Vitaly’s impressions were rather different. “It’s quite a normal thing for me to spend a very cold night in a forest,” he said, “so it really wasn’t hard for me, and my equipment worked just fine at –30. My goal was to capture the Geminid meteor shower while standing inside the crater made by the Sikhote-Alin meteorite 70 years ago and create some kind of time-tunnel between past and present... But even I was moved by this silence, by the utter quiet while standing in the middle of the crater. I was completely enchanted as I watched the snow falling from the treetops with each gust of wind, as meteors swept across the sky. My head was filled with countless thoughts about space, nature, and how past events affect the fates of people in the present.”

DURING THEIR TIME in the village of Meteoritny, the artists got to know a local woman, Vera Korolyova, who, after years of being in direct contact with the territory where the meteorite struck, had discovered within herself the ability to see and illustrate a side of the taiga that is hidden from others. She began to share her sense of a nonhuman, otherworldly presence through her drawings. These works contributed a sort of augmented reality to the Moscow exhibit. Korolyova’s vision of the world of the Ussuri taiga helped convey an image of the place’s multi-layered reality.

Meteor art
Samples of Vera Korlyova’s art, through which she illustrates a side of the taiga that is hidden from others.

“As in most half-forgotten inhabited locales, with the decline of the economy, the residents of Meteoritny live off hunting and gathering,” Korolyova explained. “Before, there was a major forestry enterprise here, but now the national economy has left such places. And to some extent the villages have returned to a primitive way of life. Their grueling search for meteorites in the Ussuri taiga offers them the hope and opportunity to get rich and change their lives for the better. The search for meteorites, gathering wild plants, and hunting in the taiga – these all support what’s left of the population and gives them a sense that they are making use of the land. And yet there is a particularly riveting dissonance in the fact that this cosmic object has taken on a utilitarian aspect for residents in this local economy, taking its place within our traditional mode of production.”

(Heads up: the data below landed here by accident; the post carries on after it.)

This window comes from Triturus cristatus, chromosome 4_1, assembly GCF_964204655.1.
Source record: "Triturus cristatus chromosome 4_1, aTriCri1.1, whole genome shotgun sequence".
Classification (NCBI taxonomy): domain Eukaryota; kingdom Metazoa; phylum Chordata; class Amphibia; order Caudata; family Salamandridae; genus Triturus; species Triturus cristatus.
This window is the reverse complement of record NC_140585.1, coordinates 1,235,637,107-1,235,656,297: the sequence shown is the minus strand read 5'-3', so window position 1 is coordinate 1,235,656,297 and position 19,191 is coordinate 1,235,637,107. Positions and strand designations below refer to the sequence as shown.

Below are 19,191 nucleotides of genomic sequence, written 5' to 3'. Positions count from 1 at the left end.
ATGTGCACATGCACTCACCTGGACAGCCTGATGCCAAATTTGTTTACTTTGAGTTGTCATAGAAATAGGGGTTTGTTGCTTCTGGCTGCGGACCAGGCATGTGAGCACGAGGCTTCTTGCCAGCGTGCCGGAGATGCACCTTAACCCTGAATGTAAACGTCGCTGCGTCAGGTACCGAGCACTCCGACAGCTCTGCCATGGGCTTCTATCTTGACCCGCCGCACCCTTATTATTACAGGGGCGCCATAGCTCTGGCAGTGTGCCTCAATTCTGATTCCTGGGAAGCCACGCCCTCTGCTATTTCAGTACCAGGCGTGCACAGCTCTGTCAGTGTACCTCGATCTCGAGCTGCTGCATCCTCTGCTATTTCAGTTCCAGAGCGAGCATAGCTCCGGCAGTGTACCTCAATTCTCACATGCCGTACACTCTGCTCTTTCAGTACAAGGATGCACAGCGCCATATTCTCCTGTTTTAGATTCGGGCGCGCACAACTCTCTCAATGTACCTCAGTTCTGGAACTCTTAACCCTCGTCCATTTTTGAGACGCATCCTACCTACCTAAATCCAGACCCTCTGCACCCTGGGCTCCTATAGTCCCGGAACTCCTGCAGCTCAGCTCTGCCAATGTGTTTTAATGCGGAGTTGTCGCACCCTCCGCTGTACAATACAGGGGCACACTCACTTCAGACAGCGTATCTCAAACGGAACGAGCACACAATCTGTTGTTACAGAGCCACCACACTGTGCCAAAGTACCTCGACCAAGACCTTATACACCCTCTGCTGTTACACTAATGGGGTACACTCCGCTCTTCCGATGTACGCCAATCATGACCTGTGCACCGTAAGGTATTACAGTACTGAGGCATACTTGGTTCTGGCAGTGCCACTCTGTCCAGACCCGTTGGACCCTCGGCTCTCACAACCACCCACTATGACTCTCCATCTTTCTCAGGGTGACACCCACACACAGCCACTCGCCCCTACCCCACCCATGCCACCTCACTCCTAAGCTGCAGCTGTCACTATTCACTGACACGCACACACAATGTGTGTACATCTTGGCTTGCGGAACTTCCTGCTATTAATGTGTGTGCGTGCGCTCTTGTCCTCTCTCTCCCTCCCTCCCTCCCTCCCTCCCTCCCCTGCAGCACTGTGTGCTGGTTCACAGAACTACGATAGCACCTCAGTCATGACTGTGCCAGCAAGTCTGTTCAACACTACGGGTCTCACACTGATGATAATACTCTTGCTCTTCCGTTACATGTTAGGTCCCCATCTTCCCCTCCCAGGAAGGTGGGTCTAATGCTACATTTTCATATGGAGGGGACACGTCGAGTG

As Roman added, “In essence, for locals there is no difference between gathering medicinal plants and searching for meteorite fragments. They require basically the same effort, have similar dangers, and can both be sold profitably. Everything that we saw in the village was like something straight from the Strugatskys’ novel, Roadside Picnic. The poetry of the cosmos has become transformed into the experience of the marketplace. The meteorite has become an object for production and the stuff of trade.”

Meteorites from Meteoritny

Meteorites from Meteoritny

SINCE THE METEORITE'S fall 71 years ago, the crater field has witnessed up to three dozen scientific expeditions and a large number of meteorite hunters. They have found fragments of the cosmic body and taken them out of the Ussuri taiga – scientists for research purposes, “stalkers” to earn money. Thus, the Sikhote-Alin meteorite is now spread across the entire planet, yet it is really only known among small circles of collectors and scientists.

Interestingly, in the twentieth century, Primorye was the site of two out of ten of the world’s largest recorded iron-nickel meteorite impacts. And the massive landmass of Russia as a whole has had its fair share of meteor events as well.

To date, the largest Sikhote-Alin fragment located weighs 1,745 kg (it is housed in the Fersman Mineralogical Museum in Moscow). One piece of the extraterrestrial object was some 30 meters in diameter and 10 meters thick. Over 70 meteorite craters have been found.